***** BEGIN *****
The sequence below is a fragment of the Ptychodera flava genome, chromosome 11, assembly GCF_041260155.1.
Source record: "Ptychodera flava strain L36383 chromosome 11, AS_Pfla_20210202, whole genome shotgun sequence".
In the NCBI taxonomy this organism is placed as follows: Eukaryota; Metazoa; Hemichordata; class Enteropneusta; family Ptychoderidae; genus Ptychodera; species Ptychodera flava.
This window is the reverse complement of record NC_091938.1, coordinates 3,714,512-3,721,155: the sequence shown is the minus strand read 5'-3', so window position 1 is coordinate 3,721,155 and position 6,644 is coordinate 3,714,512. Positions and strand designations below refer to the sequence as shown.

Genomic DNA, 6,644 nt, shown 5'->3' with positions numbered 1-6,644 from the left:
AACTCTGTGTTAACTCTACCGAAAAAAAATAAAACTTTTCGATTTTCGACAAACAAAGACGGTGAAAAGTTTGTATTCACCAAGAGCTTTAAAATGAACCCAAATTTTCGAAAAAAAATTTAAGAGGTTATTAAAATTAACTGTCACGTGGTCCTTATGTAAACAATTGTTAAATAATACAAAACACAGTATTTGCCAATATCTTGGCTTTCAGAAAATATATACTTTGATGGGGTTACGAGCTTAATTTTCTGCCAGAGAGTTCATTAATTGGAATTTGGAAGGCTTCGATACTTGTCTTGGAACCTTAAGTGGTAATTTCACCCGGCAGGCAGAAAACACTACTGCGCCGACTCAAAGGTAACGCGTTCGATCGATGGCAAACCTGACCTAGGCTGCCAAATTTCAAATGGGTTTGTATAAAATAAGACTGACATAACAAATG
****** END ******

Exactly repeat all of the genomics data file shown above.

The sequence below is a fragment of the Ptychodera flava genome, chromosome 11, assembly GCF_041260155.1.
Source record: "Ptychodera flava strain L36383 chromosome 11, AS_Pfla_20210202, whole genome shotgun sequence".
In the NCBI taxonomy this organism is placed as follows: Eukaryota; Metazoa; Hemichordata; class Enteropneusta; family Ptychoderidae; genus Ptychodera; species Ptychodera flava.
This window is the reverse complement of record NC_091938.1, coordinates 3,714,512-3,721,155: the sequence shown is the minus strand read 5'-3', so window position 1 is coordinate 3,721,155 and position 6,644 is coordinate 3,714,512. Positions and strand designations below refer to the sequence as shown.

Genomic DNA, 6,644 nt, shown 5'->3' with positions numbered 1-6,644 from the left:
AACTCTGTGTTAACTCTACCGAAAAAAAATAAAACTTTTCGATTTTCGACAAACAAAGACGGTGAAAAGTTTGTATTCACCAAGAGCTTTAAAATGAACCCAAATTTTCGAAAAAAAATTTAAGAGGTTATTAAAATTAACTGTCACGTGGTCCTTATGTAAACAATTGTTAAATAATACAAAACACAGTATTTGCCAATATCTTGGCTTTCAGAAAATATATACTTTGATGGGGTTACGAGCTTAATTTTCTGCCAGAGAGTTCATTAATTGGAATTTGGAAGGCTTCGATACTTGTCTTGGAACCTTAAGTGGTAATTTCACCCGGCAGGCAGAAAACACTACTGCGCCGACTCAAAGGTAACGCGTTCGATCGATGGCAAACCTGACCTAGGCTGCCAAATTTCAAATGGGTTTGTATAAAATAAGACTGACATAACAAATG